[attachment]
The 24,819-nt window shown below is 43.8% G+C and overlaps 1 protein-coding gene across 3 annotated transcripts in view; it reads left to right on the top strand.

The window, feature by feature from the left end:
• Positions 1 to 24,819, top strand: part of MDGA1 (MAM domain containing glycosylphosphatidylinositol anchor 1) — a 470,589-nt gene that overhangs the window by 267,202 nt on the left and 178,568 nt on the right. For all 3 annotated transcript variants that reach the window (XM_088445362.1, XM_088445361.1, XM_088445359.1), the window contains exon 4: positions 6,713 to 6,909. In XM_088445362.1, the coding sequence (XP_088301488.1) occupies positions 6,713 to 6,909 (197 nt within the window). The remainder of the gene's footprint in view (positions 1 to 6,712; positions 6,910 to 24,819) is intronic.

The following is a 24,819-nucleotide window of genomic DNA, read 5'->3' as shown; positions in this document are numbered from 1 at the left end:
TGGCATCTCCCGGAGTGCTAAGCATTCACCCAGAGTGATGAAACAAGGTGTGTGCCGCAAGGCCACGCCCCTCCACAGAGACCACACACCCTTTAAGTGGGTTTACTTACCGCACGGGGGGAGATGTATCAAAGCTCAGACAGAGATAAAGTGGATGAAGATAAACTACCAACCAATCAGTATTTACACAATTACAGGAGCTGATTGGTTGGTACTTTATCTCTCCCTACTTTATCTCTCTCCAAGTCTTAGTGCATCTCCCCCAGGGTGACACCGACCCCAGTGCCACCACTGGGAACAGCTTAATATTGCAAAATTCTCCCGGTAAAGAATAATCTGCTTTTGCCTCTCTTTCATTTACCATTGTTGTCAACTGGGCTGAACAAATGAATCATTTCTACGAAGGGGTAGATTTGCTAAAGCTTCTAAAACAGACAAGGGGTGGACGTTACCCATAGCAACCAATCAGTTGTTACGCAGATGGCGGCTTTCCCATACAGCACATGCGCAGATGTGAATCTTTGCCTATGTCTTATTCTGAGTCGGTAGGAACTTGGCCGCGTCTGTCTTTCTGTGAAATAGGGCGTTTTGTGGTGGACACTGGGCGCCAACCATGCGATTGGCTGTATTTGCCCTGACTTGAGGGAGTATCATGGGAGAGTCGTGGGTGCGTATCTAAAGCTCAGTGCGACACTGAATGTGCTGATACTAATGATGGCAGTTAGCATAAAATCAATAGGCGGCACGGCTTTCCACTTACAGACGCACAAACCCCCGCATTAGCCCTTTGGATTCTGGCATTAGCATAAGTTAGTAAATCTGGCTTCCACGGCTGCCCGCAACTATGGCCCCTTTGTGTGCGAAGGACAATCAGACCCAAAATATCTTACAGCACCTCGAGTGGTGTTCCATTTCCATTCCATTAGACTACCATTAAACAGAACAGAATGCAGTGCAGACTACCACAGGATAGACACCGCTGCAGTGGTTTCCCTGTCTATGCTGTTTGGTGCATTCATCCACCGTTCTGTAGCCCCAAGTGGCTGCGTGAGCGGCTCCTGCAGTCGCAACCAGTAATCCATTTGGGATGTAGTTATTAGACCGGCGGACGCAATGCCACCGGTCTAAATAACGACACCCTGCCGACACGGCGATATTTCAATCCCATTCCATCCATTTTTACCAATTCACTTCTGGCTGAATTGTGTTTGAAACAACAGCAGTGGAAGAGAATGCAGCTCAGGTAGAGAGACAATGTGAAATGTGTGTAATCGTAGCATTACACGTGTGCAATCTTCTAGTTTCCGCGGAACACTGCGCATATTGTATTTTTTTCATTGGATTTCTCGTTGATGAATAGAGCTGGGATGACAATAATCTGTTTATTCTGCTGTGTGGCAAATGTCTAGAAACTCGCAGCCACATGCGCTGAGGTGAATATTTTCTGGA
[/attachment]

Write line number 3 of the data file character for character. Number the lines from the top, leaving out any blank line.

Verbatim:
• Positions 1 to 24,819, top strand: part of MDGA1 (MAM domain containing glycosylphosphatidylinositol anchor 1) — a 470,589-nt gene that overhangs the window by 267,202 nt on the left and 178,568 nt on the right. For all 3 annotated transcript variants that reach the window (XM_088445362.1, XM_088445361.1, XM_088445359.1), the window contains exon 4: positions 6,713 to 6,909. In XM_088445362.1, the coding sequence (XP_088301488.1) occupies positions 6,713 to 6,909 (197 nt within the window). The remainder of the gene's footprint in view (positions 1 to 6,712; positions 6,910 to 24,819) is intronic.